The simplest way to create an e-mail invitation is to do it in text only. This will be displayed on all platforms uniformly, but to design one that captures the full flavour of your event, do it in hypertext markup language (HTML). The following instructions assume you have basic page layout skills.
Use an HTML editing program like Dreamweaver. Select the "File" tab, then "New" and "Create a Basic Page in HTML" from the drop-down menu. Make sure that it's not too wide; 650 pixels is about right. You don't want your readers to scroll right to left as well as up and down. For recipients who cannot view the invitation in HTML, provide the words "If this invitation does not display properly, click here," with a hyperlink to a Web page where the invitation will show as you intend it.
Lay out your invitation as you normally would with any Web page. Essentially you are creating a portable Web page in HTML that you'll e-mail. Your headline should hook the reader with a reason why the event is important. The first paragraph should explain what the event is and when and where it will be held. If it is an event that requires a purchase, the amount of the ticket price should come only after you've made a strong pitch for the event's worthiness. Buying tickets should be exceptionally easy with a hyperlink to your site's credit card processing page. If you don't already have a credit card processing capability, see my article on eHow, "How to Accept Credit Cards as Payment."
Look at the size of your images. If an invitation takes too long to download, it will be passed by. Use a program like Adobe Photoshop to cut the size of your images. Under the "Image" tab, choose "Size." Cut the display resolution to 72 dots per inch (DPI), and set the dimensions of the photo to the actual physical size that you want displayed on screen. Save the photo. I like to save them as separate files in case I have to tweak the image quality later.
Remember that the images in your invitation are saved on your computer, so only you have access to them. Simply sending them as attachments won't guarantee that they will display properly when sent. The best way to make sure the images are embedded correctly is to store them on your website and link to them. It's easy to do in Dreamweaver. Any image inserted in Dreamweaver creates an SRC box in the descriptive menu. Simply preface the link to the image in the SRC box with the URL where it will be stored on your site host's server. In HTML, the following code works: <img src="http://www.reverseagingnow.com/brain2.jpg" width="196" height="204" border="0"> Notice that the HTML keeps the layout consistent with the height, width and border.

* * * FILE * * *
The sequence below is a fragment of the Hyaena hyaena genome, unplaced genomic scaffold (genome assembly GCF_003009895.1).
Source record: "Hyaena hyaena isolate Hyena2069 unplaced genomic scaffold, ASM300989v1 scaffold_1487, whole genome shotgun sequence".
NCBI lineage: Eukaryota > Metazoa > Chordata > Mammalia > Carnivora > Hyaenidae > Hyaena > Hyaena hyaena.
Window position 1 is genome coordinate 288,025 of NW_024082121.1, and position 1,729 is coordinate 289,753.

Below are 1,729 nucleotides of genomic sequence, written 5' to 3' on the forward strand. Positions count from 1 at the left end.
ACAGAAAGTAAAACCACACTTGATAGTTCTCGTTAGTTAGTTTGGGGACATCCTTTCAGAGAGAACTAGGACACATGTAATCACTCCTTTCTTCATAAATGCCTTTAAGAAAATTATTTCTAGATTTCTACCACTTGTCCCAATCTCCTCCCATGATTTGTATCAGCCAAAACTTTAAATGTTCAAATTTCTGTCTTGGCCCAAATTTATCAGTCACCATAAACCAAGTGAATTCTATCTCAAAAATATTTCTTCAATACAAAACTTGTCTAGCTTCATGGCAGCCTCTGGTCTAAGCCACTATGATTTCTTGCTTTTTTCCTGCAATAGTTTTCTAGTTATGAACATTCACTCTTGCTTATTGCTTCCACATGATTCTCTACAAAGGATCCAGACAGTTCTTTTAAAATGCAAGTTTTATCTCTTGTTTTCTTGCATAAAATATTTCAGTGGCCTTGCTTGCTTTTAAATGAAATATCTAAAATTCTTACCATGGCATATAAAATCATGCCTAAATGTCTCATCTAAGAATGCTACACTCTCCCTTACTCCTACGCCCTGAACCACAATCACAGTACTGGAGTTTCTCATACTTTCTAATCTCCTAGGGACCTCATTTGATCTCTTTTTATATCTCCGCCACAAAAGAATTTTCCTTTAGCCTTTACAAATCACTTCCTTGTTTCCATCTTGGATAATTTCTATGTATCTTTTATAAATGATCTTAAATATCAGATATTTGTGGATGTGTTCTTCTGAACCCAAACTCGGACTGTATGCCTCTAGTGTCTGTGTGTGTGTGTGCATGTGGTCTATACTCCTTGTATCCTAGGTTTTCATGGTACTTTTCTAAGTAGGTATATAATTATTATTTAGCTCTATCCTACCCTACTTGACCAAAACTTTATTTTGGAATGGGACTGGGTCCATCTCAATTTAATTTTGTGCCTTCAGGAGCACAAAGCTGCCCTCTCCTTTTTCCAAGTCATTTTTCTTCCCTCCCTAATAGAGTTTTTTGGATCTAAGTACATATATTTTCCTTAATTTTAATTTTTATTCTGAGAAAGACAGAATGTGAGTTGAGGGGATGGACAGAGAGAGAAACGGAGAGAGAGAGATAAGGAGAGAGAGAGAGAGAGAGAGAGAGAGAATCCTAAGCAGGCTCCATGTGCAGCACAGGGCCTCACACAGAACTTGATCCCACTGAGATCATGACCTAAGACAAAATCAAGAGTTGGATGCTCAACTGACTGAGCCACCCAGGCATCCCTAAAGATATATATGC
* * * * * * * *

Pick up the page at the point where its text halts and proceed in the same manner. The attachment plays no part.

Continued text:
Normally when you establish a website with a host like Linkline or Go Daddy you are given a URL for access to your site through file transfer protocol (FTP) and a password. If you don't have this access, call your host's customer service number and be prepared to verify who you are. Once you open the files on the site with FTP, all you'll have to do is open the corresponding files on your computer and simply drag and drop all your files used in making the email to your site.
Now that all your photos uploaded to the site, and linked to an absolute URL in your e-mail, preview the results in multiple browsers such as Internet Explorer, Firefox, Chrome and Netscape. You might have to tweak your invitation further for the best display. Save whatever changes you make, and upload your invitation to your site.
Use the browser preview function one last time. Highlight the entire invitation and copy it. Open your e-mail software, like Outlook, set to work in HTML. To change it to HTML go to the "Tools" tab, select "Options" and format in HTML. Paste in your invitation. Do one last check. You still might have to alter some last aspects of your invitation, like fonts. Simply use the email editor to highlight and change fonts to suit your taste. When you are satisfied with your result, you are ready to send it to your intended recipients.
Things you need
- HTML editing software, like Dreamweaver
- Website with FTP access
- Image editing software, like Adobe Photoshop